“Not quite,” Rulaahan clarified with a shake of the head. “But not far. We will now teach you our sign language. It will take you much time—and in the spirit of your oath, you must use it…” She searched for the word in the common tongue. “…judiciously, without idle chatter. But it is right that you begin now.”

The young pilgrim grinned so hard that the skin where the macroscales of his jaw ridges began actually started to hurt. Grateful, he gave his most formal bow.

“I think I know what you want to say,” Rulaahan acknowledged. “And it is a good place to start.” The Guide pressed her palms together, thumbs against her chest at first, then swept them forward towards Dukat, pointing at him like an arrow. “That is how you sign ‘thank you.’”

Dukat nodded, slowly repeated the sign. He had learned a few key signs from the common sign language growing up, as most Cardassians did, but never pursued the subject as he hadn’t thought he would need it in his chosen field as might a soldier or construction worker who worked in an environment where speech sometimes became impractical. Now he regretted that omission. Even though Kurabda sign was a language unto itself, he imagined it would have made the coming acquisition process much simpler for him.

Almost every Cardassian culture had its own sign language, in some cases for as long as history recorded—even some of the older space colonies had developed their own dialects over time. And at the same time as the worlds of Cardassia adopted a common tongue for business and government, no one had thought anything of the need to select a planet-wide sign language as well. But until their first contact with other cardasdanoid races, even most of the speculative fiction writers had never suspected the rest of the quadrant would find anything unusual about this. It still felt a bit…awkward, Dukat admitted to himself, knowing that the vast majority of species similar to themselves could hear better than the Cardassian species—that what was perfectly normal to him would border on deafness to some species. He could only imagine what the Bajorans thought of it.

But how many species without telepathy had two truly diverse ways to communicate, known to such a percentage of the population? And there were those of other peoples who had marveled at that…that because of this, even in some of the most ancient Hebitian cultures, those who could not hear or speak had lived such different lives than the ancients of many other races. Oralius may not have given her beloved children the same acuity of hearing that other species were blessed with—but her people, living with the many talents they did have had given the gift of true participation to those who might not have had the same chance until later eras on their own worlds. And still weren’t given, on some worlds…Bajor likely one of them.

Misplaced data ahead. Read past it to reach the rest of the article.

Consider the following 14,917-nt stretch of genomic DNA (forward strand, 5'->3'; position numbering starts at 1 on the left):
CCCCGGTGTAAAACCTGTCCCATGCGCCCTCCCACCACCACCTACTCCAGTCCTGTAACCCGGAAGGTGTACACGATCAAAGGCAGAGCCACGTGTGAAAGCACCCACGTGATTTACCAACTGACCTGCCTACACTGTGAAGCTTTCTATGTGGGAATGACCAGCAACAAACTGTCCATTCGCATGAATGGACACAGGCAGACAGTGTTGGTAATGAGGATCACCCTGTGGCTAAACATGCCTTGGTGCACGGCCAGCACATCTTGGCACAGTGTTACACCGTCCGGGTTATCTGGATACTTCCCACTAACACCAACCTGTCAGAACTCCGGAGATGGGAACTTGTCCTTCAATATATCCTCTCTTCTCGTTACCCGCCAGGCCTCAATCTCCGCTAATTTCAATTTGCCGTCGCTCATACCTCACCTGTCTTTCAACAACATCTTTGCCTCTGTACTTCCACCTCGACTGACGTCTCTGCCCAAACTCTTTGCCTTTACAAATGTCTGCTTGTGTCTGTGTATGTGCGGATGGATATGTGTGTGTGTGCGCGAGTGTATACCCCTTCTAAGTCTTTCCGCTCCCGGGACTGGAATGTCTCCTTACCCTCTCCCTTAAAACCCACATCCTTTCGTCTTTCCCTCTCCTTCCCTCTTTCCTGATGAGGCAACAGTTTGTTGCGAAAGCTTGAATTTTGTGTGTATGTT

Now it was Dukat’s turn to enjoy the benefits of this particularly Cardassian heritage. If the Kurabda were anything like those of his own culture, a sizeable percentage of the adult population would understand him. Maybe even more, in this place, he thought.

He repeated the sign Rulaahan had taught him, quicker, more confident this time. —Thank you!—

“You are very welcome,” the Guide said. Then she signed something else—a variation on the first, but this time she opened her hands, touching her fingertips first to her temples, between the hooks of her eye ridges and her hairline, and then swept them up, fingers splayed towards the horizon.

That sign needed no spoken translation, and Dukat repeated it as well, with gusto.



Darkness spread across the desert of Kurab, canopy of sky opened to reveal the stars from whence the enemies of Cardassia came. Sad, Dukat thought to himself, not for the first time on this two-week journey. To think what it would’ve been to witness beauty of such magnitude without having to fear—I wish I could’ve seen this for the first time when I’d never even heard of a Bajoran. He wasn’t sure which star was the Bajoran primary, or if it could be seen from this hemisphere, but he knew it was close enough for the unaided Cardassian eye. It hadn’t been one of the brightest stars—not one of the named ones that belonged to the constellations the Kurabda were teaching him to recognize—yet such suffering from an origin so unassuming…